A – Strongly Recommended: The USPSTF strongly recommends that clinicians provide [the service] to eligible patients. The USPSTF found good evidence that [the service] improves important health outcomes and concludes that benefits substantially outweigh harms.

B – Recommended: The USPSTF recommends that clinicians provide [the service] to eligible patients. The USPSTF found at least fair evidence that [the service] improves important health outcomes and concludes that benefits outweigh harms.

C – No Recommendation: The USPSTF makes no recommendation for or against routine provision of [the service]. The USPSTF found at least fair evidence that [the service] can improve health outcomes but concludes that the balance of benefits and harms is too close to justify a general recommendation.

D – Not Recommended: The USPSTF recommends against routinely providing [the service] to asymptomatic patients. The USPSTF found at least fair evidence that [the service] is ineffective or that harms outweigh benefits.

I – Insufficient Evidence to Make a Recommendation: The USPSTF concludes that the evidence is insufficient to recommend for or against routinely providing [the service]. Evidence that the [service] is effective is lacking, of poor quality, or conflicting and the balance of benefits and harms cannot be determined.

Quality of Evidence

The USPSTF (prior to May 2007) graded the quality of the overall evidence for a service on a 3-point scale (good, fair, poor):

Good: Evidence includes consistent results from well-designed, well-conducted studies in representative populations that directly assess effects on health outcomes.

Fair: Evidence is sufficient to determine effects on health outcomes, but the strength of the evidence is limited by the number, quality, or consistency of the individual studies, generalizability to routine practice, or indirect nature of the evidence on health outcomes.

Poor: Evidence is insufficient to assess the effects on health outcomes because of limited number or power of studies, important flaws in their design or conduct, gaps in the chain of evidence, or lack of information on important health outcomes.

USPSTF Grade Definitions after May 2007

The USPSTF assigns one of five letter grades to each of its recommendations (A, B, C, D, I). The USPSTF changed its grade definitions based on a change in methods in May 2007.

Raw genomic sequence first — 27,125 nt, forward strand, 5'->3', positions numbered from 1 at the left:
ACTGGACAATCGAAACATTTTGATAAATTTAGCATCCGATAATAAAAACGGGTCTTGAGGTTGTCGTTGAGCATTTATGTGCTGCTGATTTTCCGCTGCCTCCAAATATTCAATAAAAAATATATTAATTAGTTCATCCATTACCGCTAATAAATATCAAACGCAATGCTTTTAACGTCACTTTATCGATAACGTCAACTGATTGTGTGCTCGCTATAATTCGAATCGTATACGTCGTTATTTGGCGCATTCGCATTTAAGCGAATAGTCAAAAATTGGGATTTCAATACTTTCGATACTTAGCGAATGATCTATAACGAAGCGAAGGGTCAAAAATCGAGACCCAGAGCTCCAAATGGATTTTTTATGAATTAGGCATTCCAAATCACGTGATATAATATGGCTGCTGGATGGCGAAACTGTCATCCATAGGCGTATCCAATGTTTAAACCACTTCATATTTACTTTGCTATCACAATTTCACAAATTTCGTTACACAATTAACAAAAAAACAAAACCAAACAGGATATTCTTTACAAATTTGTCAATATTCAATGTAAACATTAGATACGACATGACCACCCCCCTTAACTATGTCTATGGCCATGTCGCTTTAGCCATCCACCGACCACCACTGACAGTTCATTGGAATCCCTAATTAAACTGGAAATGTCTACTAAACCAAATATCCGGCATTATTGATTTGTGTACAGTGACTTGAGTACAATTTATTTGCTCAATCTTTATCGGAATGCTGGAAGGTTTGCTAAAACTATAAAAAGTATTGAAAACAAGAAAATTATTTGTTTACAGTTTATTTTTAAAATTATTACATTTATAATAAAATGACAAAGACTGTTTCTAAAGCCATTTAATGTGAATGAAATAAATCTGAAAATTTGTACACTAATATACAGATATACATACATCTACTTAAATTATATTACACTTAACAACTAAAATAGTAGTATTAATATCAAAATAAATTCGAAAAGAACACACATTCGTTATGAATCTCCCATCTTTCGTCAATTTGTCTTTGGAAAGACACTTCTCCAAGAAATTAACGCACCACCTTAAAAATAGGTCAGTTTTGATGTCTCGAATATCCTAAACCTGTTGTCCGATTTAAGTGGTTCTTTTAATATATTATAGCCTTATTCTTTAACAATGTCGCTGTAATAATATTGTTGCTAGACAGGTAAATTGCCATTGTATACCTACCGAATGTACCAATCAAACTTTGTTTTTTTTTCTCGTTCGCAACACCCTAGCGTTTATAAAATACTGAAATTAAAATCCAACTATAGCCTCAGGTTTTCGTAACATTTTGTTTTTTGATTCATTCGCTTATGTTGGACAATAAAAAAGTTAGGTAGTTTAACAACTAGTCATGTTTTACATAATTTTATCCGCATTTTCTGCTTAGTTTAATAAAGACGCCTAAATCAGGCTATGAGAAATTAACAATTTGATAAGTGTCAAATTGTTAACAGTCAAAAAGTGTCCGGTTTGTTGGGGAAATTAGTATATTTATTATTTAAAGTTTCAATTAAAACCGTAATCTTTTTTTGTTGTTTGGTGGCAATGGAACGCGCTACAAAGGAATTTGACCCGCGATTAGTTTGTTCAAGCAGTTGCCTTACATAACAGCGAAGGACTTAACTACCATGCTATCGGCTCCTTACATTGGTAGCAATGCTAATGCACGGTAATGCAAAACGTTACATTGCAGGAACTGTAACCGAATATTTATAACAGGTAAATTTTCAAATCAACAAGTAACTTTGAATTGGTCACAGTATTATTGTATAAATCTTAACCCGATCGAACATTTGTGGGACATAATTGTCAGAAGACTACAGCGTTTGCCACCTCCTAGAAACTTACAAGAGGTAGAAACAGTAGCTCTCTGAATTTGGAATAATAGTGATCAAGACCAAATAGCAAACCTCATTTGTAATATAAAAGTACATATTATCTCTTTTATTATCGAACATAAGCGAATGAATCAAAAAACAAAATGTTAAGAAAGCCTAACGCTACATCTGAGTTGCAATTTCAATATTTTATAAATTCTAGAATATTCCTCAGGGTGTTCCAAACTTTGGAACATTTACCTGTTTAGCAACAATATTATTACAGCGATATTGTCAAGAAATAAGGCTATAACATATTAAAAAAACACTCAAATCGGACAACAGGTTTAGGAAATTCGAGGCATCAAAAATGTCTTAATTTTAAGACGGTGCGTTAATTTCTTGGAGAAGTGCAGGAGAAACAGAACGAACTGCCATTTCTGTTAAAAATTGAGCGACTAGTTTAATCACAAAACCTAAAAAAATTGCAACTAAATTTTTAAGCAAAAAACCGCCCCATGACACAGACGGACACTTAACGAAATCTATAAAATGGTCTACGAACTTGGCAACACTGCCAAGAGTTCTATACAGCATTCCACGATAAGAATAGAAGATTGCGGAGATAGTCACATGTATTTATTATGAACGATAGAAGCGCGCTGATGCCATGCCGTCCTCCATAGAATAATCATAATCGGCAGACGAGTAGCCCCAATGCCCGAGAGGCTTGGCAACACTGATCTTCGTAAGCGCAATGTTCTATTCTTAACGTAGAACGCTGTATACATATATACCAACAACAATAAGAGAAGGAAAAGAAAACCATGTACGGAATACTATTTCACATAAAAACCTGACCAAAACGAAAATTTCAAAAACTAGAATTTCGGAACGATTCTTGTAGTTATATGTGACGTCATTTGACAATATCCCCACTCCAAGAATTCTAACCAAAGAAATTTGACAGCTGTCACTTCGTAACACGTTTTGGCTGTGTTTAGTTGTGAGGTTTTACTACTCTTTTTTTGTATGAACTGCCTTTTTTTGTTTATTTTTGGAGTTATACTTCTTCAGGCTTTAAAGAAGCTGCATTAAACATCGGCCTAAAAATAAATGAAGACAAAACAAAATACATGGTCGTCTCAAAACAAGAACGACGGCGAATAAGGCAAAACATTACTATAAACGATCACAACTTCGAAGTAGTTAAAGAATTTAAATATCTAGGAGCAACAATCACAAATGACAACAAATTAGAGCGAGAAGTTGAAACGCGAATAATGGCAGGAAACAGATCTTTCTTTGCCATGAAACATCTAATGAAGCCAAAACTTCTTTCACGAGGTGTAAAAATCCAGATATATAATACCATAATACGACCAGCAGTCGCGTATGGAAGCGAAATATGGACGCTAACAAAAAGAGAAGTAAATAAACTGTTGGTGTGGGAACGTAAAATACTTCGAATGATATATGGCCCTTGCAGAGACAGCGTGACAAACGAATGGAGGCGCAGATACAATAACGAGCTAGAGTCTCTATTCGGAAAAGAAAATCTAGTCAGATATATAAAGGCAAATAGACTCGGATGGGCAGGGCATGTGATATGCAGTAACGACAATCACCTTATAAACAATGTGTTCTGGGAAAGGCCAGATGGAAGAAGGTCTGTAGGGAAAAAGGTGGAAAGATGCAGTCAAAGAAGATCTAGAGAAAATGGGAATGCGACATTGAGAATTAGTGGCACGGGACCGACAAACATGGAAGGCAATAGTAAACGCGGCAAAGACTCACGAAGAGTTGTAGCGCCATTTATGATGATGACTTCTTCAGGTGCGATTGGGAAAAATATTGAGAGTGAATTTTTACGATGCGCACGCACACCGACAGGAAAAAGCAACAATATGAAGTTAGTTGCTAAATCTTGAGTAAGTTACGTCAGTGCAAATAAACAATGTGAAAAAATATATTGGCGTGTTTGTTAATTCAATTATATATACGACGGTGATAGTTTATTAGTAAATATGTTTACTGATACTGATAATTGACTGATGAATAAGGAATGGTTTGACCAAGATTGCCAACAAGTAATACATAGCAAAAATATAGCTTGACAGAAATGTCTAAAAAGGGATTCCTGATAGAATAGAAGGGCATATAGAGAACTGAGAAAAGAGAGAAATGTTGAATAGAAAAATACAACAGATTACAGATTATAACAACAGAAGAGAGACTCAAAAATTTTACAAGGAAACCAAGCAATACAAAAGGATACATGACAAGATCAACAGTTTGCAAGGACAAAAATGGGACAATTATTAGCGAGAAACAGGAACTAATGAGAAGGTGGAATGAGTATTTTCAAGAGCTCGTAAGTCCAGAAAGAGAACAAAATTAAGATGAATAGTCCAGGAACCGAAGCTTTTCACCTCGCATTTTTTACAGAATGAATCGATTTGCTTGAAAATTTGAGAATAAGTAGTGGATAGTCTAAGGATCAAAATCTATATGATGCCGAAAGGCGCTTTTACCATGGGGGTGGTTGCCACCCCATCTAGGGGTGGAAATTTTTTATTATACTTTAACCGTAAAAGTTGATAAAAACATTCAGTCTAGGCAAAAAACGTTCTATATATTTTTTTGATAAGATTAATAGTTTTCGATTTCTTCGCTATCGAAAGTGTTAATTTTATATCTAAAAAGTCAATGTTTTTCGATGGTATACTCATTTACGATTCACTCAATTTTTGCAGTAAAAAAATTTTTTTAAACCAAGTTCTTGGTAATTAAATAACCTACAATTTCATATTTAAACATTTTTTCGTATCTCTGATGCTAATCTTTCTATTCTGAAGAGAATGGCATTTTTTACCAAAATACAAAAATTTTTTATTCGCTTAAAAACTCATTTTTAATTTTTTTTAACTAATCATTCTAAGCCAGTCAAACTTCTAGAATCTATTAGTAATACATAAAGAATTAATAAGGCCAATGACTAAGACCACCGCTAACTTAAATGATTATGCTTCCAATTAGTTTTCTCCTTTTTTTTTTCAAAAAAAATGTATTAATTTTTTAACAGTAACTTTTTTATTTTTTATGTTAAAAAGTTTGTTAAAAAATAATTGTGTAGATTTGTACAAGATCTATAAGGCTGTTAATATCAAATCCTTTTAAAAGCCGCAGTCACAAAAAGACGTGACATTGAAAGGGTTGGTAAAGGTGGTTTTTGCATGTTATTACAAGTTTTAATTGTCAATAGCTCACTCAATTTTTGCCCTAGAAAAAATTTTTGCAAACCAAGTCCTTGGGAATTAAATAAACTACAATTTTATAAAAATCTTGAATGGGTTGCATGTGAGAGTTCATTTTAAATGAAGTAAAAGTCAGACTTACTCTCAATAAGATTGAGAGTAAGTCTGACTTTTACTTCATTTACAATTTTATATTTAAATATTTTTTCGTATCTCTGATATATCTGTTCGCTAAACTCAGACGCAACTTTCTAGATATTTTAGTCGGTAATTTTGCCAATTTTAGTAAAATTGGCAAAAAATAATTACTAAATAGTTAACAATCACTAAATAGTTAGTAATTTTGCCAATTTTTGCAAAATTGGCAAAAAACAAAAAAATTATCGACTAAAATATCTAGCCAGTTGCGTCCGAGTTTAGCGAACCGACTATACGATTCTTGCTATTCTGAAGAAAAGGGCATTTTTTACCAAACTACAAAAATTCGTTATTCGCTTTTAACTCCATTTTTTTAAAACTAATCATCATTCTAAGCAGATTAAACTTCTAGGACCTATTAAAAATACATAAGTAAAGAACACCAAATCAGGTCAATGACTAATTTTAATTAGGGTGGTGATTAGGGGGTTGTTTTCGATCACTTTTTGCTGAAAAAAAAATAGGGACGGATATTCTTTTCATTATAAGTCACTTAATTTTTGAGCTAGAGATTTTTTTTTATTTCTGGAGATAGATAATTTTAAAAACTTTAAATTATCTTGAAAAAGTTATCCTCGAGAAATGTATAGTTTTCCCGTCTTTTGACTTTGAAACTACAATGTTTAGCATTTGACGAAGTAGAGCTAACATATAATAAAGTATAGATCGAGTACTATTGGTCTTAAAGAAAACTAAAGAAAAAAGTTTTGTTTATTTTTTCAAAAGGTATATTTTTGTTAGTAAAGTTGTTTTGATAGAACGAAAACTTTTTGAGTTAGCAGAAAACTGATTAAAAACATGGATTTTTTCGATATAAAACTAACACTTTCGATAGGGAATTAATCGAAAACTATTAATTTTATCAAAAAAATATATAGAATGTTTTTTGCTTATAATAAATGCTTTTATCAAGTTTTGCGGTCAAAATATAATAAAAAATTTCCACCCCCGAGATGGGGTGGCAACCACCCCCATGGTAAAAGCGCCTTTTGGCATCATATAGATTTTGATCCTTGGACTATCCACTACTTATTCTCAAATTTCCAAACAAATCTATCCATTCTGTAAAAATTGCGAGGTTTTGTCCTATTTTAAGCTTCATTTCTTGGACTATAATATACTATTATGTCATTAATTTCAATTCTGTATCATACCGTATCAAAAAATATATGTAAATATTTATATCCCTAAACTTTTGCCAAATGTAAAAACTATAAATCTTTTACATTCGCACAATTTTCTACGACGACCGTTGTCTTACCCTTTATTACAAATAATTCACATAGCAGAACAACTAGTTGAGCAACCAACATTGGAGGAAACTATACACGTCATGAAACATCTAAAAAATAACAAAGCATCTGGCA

The USPSTF updated its definitions of the grades it assigns to recommendations and now includes "suggestions for practice" associated with each grade. The USPSTF has also defined levels of certainty regarding net benefit. These definitions apply to USPSTF recommendations voted on after May 2007.

Grade Definition Suggestions for Practice

A

The USPSTF recommends the service. There is high certainty that the net benefit is substantial.

Offer or provide this service.

B

The USPSTF recommends the service. There is high certainty that the net benefit is moderate or there is moderate certainty that the net benefit is moderate to substantial.

Offer or provide this service.

C

The USPSTF recommends against routinely providing the service. There may beconsiderations that support providing the service in an individual patient. There is at least moderate certainty that the net benefit is small.

Offer or provide this service only if other considerations support the offering or providing the service in an individual patient.

D

The USPSTF recommends against the service. There is moderate or high certainty that the service has no net benefit or that the harms outweigh the benefits.

Discourage the use of this service.

I Statement

The USPSTF concludes that the current evidence is insufficient to assess the balance of benefits and harms of the service. Evidence is lacking, of poor quality, or conflicting, and the balance of benefits and harms cannot be determined.

Read the clinical considerations section of USPSTF Recommendation Statement. If the service is offered, patients should understand the uncertainty about the balance of benefits and harms.

Levels of Certainty Regarding Net Benefit

Level of Certainty* Description

High

The available evidence usually includes consistent results from well-designed, well-conducted studies in representative primary care populations. These studies assess the effects of the preventive service on health outcomes. This conclusion is therefore unlikely to be strongly affected by the results of future studies.

Moderate

The available evidence is sufficient to determine the effects of the preventive service on health outcomes, but confidence in the estimate is constrained by such factors as:

  • The number, size, or quality of individual studies.
  • Inconsistency of findings across individual studies.
  • Limited generalizability of findings to routine primary care practice.
  • Lack of coherence in the chain of evidence.

As more information becomes available, the magnitude or direction of the observed effect could change, and this change may be large enough to alter the conclusion.